Private banks are exploring blockchain-based “certificate of deposit” tokens (CDs) that will replace deposits and customary notes. Besides, they can also easily integrate with CBDCs.
South Korea has always been at the forefront of introducing new advancements and developments in its financial and economic structures. Recently, several private banks in South Korea have come together to study the potential of tokenized deposit technology. This technology will basically serve as an alternative to both private stablecoins and central bank digital currencies (CBDCs). Local media publication Maeli Business News Korea reported that top private-sector banking institutions such as Hana Bank and Woori Bank have shown interest in the “certificate of deposit” tokens (CDs).
Alternative for Stablecoins and CBDC
CDs are nothing but tokenized bank deposits placed on a blockchain platform. Their aim is to replace deposits and customary notes without disrupting the existing banking system. Similar to other traditional banking services, CDs require identity verification of the same standards.
The report cites anonymous senior bankers who noted:
“CD tokens are perceived as stable from the banks’ perspective since they do not differ significantly from the current system.”
Hana Bank is looking into CD tokens, and Woori Bank’s research department has published a report on these tokens. From the bankers’ point of view, CDs appear to have few drawbacks. The interest in them arises from concerns raised among financial regulators due to stablecoin failures in 2022, as mentioned in the report.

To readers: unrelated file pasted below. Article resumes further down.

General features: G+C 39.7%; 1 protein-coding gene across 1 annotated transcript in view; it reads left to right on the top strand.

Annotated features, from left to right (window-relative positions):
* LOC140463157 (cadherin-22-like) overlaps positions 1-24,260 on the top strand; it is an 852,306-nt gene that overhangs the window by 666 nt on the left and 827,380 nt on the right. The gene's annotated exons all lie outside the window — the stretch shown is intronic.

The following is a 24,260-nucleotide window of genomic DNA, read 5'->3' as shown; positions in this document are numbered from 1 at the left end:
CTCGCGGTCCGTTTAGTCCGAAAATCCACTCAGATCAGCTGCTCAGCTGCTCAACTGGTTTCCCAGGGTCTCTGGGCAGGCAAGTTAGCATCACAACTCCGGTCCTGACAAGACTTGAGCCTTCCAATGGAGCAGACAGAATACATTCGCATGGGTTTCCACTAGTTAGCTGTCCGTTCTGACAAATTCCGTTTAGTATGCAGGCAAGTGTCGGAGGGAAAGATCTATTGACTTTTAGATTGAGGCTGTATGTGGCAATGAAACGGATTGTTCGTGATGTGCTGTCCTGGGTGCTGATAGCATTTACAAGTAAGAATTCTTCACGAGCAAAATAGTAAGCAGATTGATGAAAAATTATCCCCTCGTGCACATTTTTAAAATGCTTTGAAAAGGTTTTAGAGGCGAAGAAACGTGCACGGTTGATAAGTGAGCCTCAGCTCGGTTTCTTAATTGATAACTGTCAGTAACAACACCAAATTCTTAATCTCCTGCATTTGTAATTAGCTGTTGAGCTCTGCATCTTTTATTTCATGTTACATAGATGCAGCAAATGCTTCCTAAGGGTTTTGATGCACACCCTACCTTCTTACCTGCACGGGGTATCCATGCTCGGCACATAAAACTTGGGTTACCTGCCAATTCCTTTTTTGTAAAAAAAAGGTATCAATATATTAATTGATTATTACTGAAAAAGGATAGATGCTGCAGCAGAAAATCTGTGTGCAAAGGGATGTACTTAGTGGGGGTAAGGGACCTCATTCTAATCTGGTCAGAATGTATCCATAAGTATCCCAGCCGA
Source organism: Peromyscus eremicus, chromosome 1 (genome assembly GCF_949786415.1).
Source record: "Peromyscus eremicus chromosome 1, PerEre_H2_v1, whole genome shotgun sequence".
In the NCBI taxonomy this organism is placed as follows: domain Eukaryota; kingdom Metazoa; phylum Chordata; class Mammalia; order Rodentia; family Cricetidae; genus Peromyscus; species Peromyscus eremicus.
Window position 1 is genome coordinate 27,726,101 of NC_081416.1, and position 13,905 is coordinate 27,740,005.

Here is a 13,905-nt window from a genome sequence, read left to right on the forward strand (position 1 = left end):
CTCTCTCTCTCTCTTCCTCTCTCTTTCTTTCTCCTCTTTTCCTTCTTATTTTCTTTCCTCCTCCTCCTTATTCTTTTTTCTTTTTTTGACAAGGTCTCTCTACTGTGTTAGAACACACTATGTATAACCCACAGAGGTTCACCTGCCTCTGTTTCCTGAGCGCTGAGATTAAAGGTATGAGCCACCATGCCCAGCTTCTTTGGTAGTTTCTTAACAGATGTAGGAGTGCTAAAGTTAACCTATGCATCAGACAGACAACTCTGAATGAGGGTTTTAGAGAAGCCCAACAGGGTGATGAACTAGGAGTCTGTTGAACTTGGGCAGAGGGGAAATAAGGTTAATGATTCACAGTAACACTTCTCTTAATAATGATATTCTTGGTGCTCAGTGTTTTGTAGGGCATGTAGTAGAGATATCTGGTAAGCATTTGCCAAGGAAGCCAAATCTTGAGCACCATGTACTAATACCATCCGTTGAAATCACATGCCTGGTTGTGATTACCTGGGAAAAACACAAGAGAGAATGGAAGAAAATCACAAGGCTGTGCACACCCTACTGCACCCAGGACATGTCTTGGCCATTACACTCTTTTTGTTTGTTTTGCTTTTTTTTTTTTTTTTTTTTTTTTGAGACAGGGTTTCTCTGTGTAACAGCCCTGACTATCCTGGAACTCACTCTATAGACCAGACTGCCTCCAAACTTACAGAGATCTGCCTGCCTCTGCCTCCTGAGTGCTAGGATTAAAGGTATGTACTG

CD Tokens Will Be Compatible with CBDCs
Currently, central banks across the world have been working on central bank digital currencies. Thus, it’s important that any developments that happen within the banking space, have a consideration for the CBDCs.
A significant advantage of CDs is their potential compatibility with CBDCs. Both Hana Bank and Woori Bank are part of a proof-of-concept test for a CBDC led by the Bank of Korea.
In July, the Bank of Korea shared its ongoing preparations for the possible introduction of a CBDC. They were exploring the use of smart contracts, offline payments using near-field communications, and cross-border payments.
The pilot program, involving 14 private banks, is already in operation. However, there are still some technical challenges. While the system managed to handle 2,000 transactions per second, which is higher than most domestic payment systems, it eventually slowed down as it approached its capacity. The Bank of Korea is now working on enhancing the technical capabilities of the project.